Forum for Science, Industry and Business

Sponsored by:     3M 
Search our Site:

 

Small-molecule inhibitor uncovers protein role in melanoma cell migration

16.08.2010
A nuclear protein of previously unknown function has been shown to regulate the migration of tumor cells in the spread of melanoma, the most deadly form of skin cancer.

Researchers at the RIKEN Advanced Science Institute made the discovery by means of a small-molecule inhibitor they identified using a powerful new chemical array screening technique.

Characterizing the functions of proteins in the cell, whose role in mediating complex metabolic and signaling networks is central to cellular biochemistry, is essential for developing new medicines and treatments. Small-molecule inhibitors have proven an effective tool for doing this, binding to target proteins and disrupting their normal function in order to reveal their network of cellular interactions.

Human pirin is a nuclear protein known to play a role in a variety of biological processes, yet one with a function which remains unclear. To identify inhibitors for this protein, the team used a technique they developed called chemical array screening, in which many small-compound molecules are immobilized onto glass slides and incubated with the target protein. From more than 20,000 molecules screened, the team identified one they named triphenyl compound A (TPh A) that binds to pirin with high affinity.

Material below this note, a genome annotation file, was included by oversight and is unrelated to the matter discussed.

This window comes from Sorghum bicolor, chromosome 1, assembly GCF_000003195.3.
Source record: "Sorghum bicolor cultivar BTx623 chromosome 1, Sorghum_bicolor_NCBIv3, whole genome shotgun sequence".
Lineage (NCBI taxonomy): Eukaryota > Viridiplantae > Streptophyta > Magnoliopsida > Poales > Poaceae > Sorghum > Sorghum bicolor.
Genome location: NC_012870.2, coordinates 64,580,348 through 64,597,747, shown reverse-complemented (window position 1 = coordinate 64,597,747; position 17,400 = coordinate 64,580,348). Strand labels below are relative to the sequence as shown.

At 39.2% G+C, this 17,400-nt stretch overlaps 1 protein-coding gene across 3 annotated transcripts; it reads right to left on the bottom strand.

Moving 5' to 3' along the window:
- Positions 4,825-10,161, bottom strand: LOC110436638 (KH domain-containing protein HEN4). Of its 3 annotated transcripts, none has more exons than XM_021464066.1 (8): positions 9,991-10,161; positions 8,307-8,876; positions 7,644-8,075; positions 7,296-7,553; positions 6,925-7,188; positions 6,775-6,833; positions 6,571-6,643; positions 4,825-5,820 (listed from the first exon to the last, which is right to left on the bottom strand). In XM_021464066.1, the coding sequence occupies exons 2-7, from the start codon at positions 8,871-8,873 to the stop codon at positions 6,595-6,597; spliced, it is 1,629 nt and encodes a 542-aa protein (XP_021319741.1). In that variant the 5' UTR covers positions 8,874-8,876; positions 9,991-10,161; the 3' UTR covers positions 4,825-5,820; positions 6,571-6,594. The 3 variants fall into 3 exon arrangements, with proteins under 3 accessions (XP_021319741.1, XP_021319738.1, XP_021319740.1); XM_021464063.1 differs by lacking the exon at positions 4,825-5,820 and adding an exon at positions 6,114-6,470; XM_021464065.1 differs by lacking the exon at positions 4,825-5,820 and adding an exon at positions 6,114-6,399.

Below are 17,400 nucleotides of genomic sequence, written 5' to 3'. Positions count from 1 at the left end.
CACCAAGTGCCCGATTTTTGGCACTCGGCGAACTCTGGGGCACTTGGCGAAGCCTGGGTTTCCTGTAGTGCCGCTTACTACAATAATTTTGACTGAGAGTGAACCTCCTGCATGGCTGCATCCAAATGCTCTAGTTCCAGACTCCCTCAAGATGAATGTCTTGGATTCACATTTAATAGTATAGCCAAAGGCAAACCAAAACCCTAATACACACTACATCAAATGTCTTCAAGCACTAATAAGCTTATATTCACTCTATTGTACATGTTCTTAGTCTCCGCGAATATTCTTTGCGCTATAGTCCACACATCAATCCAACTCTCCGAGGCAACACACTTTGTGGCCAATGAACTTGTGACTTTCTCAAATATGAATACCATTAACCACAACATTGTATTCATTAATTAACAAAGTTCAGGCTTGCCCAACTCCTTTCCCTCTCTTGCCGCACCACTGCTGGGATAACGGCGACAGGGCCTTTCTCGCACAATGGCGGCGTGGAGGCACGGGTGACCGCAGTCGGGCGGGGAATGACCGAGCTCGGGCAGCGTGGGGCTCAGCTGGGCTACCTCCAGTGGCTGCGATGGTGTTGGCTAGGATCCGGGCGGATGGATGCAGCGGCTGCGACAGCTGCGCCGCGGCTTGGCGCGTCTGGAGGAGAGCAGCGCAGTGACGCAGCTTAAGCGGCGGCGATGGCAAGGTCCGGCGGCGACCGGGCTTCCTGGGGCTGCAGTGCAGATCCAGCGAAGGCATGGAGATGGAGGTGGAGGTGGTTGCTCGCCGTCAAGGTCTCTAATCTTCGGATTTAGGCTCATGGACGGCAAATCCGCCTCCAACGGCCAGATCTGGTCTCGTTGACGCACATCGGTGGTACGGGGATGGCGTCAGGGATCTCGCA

Using X-ray crystallography, the team determined how TPh A binds to pirin at a resolution of 2.35 Å. They went on to show that TPh A inhibits interaction between pirin and its binding partner, Bcl3, and that it also inhibits the migration of melanoma cells by reducing expression of the tumor mobility protein SNAI2.

Reported in Nature Chemical Biology, the findings establish for the first time the role of pirin in melanoma cell migration and elucidate its structure through its binding with TPh A. They also demonstrate the power of chemical array screening, whose further application promises to greatly expand our understanding of proteins and their interactions in the cell.

For more information, please contact:

Dr. Hiroyuki Osada
Chemical Biology Core Facility, Advanced Computational Sciences Department
RIKEN Advanced Science Institute
Tel: +81-(0)48-467-9542 / Fax: +81-(0)48-467-4669
Ms. Tomoko Ikawa (PI officer)
Global Relations Office
RIKEN
Tel: +81-(0)48-462-1225 / Fax: +81-(0)48-463-3687
Email: koho@riken.jp
Reference
Isao Miyazaki, Siro Simizu, Hideo Okumura, Satoshi Takagi and Hiroyuki Osada. A small-molecule inhibitor shows that pirin regulates migration of melanoma cells. Nature Chemical Biology (2010).

gro-pr | Research asia research news
Further information:
http://www.riken.jp
http://www.researchsea.com

More articles from Life Sciences:

nachricht Researchers uncover protein-based “cancer signature”
05.12.2016 | Universität Basel

nachricht The Nagoya Protocol Creates Disadvantages for Many Countries when Applied to Microorganisms
05.12.2016 | Leibniz-Institut DSMZ-Deutsche Sammlung von Mikroorganismen und Zellkulturen GmbH

All articles from Life Sciences >>>

The most recent press releases about innovation >>>

Die letzten 5 Focus-News des innovations-reports im Überblick: